Near Field Communication (NFC) is a short-range wireless communication standard similar to BLE or Wi-Fi, but works over short range typically 10cm or less. NFC is a radio frequency (RF) signal initiated by an active NFC device such as a smartphone or reader, and another active or passive device such as an NFC tag to transfer data. All NFC tags consist of an antenna coil and a small chip that is bonded to the antenna. When a mobile phone is within range of an NFC tag, its antenna becomes energized and powers the chip, which stores data. This antenna plus chip combo can be embedded inside a variety of form factors: circular/square stickers, business cards, access control cards, keychains, bank cards and even e-passports. Typically, the larger the antenna the longer the read range. The chip memory size ranges from 144 bytes, large enough to store a URL, to 36 kilobytes to store a person’s photo on an e-passport.
Which phones have NFC?
Most of the new Android, Windows and Blackberry smartphones come with NFC as a built-in feature. NFC World keeps a comprehensive and up-to-date list of the NFC-capable devices available on the market. To start using NFC on your phone, insure that NFC is enabled on your device. To scan a tag bring the device a few centimeters away from the tag. Apple has included NFC since the iPhone 6, but up until the release of iOS 11, it could only be used be used for Apple Pay. With the release of iOS 11, Apple added CoreNFC to the SDK, which allows app developers to read NDEF data from tags, although they cannot write tags or read tag codes. In iOS12, this functionality was extended to allow automatic launching of URLs read from tags, but tag writing capability and tag code reading is still not available.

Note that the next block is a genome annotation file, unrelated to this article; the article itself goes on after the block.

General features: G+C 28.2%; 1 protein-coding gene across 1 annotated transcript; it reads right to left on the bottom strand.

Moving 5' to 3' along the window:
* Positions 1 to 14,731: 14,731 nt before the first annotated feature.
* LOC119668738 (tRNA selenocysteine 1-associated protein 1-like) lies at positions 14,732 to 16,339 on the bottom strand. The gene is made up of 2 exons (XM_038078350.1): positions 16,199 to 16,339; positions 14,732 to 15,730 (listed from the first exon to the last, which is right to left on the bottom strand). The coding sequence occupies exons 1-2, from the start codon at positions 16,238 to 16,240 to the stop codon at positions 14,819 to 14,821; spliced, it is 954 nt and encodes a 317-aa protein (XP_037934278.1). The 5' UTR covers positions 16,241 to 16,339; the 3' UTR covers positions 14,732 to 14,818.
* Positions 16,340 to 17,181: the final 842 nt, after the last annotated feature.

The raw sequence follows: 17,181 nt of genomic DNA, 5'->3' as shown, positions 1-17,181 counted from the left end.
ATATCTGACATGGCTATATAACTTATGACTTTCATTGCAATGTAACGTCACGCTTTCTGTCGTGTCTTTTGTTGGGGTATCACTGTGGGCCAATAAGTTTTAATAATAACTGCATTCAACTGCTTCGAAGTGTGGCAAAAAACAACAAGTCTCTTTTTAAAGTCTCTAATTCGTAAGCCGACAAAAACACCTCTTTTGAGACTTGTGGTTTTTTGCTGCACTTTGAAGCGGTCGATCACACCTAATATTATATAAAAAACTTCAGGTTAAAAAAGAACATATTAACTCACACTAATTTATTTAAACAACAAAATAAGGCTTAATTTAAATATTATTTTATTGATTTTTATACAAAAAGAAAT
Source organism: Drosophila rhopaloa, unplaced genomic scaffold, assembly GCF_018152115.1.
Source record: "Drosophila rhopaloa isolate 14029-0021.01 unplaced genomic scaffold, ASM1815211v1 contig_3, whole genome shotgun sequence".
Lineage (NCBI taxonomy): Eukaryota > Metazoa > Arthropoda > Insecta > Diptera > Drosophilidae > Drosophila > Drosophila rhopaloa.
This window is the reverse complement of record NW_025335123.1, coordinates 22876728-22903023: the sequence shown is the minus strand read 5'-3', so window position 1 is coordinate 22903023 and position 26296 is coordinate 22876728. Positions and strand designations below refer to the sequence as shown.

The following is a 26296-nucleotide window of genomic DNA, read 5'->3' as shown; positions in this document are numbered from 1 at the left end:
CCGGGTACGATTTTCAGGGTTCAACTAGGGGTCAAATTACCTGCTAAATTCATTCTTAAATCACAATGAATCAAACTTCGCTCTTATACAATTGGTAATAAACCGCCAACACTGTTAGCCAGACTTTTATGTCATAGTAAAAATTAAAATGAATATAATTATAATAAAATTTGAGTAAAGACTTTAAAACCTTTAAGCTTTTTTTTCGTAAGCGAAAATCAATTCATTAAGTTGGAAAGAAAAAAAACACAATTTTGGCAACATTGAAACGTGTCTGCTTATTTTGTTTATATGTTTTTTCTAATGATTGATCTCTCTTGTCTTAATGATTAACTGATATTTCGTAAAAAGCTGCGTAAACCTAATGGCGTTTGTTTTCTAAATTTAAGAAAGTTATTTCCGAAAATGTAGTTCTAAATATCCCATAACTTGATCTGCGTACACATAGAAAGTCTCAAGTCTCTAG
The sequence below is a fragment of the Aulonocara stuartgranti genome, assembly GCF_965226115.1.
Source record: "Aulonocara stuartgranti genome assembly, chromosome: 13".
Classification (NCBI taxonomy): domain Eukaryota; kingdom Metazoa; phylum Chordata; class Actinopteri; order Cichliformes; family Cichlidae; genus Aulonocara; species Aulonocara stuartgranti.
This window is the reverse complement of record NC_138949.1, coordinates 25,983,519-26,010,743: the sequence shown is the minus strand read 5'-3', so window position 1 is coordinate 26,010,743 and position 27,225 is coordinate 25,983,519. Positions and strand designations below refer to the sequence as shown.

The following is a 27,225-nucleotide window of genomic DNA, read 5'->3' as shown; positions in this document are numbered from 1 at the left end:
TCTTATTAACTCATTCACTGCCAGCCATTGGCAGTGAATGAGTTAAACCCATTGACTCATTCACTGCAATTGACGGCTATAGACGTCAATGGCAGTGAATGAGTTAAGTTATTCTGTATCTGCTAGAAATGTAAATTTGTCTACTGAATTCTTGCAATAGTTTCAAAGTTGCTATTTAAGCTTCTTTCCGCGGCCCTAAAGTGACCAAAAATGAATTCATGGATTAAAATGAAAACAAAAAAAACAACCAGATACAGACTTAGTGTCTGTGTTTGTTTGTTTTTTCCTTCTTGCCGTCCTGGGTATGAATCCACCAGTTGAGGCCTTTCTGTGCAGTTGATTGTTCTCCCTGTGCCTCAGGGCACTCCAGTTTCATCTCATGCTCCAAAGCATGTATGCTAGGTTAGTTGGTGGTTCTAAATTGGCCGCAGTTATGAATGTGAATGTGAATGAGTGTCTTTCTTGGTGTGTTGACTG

Applications of NFC
There are thousands of applications that use NFC, however, the following are the most popular:
Several banking institutions around the word have been issuing debit and credit cards with NFC that can be used to tap and pay at the POS. This has shortened the transaction processing time to a few seconds. Google introduced Host Card Emulation (HCE) in Android 4.4, which enabled NFC devices to be used for contactless payments. With HCE, any app on an Android 4.4 device or higher can emulate an NFC card by having users tap to initiate transactions. Visit this link to find out more about HCE. In 2014Q3, Apple announced support for NFC enabled transactions as part of their Apple Pay program.
There are numerous municipalities around the globe that use NFC cards and readers to charge for public transit fair. With HCE mobile devices can also be used, in-lieu of cards, to tap and pay for transit fair.
Many hotels are replacing the magnetic stripe readers with NFC readers for room access. Phones can also be programmed to access to emulate room keys.
NFC cards or bracelets can be used for ticketless entry, pay for items at event, interact with exhibits and exchange contact information.
NFC simple setup makes it ideal for to pair different devices over more complex communication interfaces such as Bluetooth and Wi-Fi. A good example is Android Beam, which initiates the pairing using NFC to establish Bluetooth connection between two devices.
What is the difference between NFC and RFID?
NFC is a cousin of RFID. One way to think about it is that RFID is a wireless barcode, and NFC is a wireless smartcard. NFC is designed to be a secure form of data exchange and works on short range. RFID is used for identification and works over long range.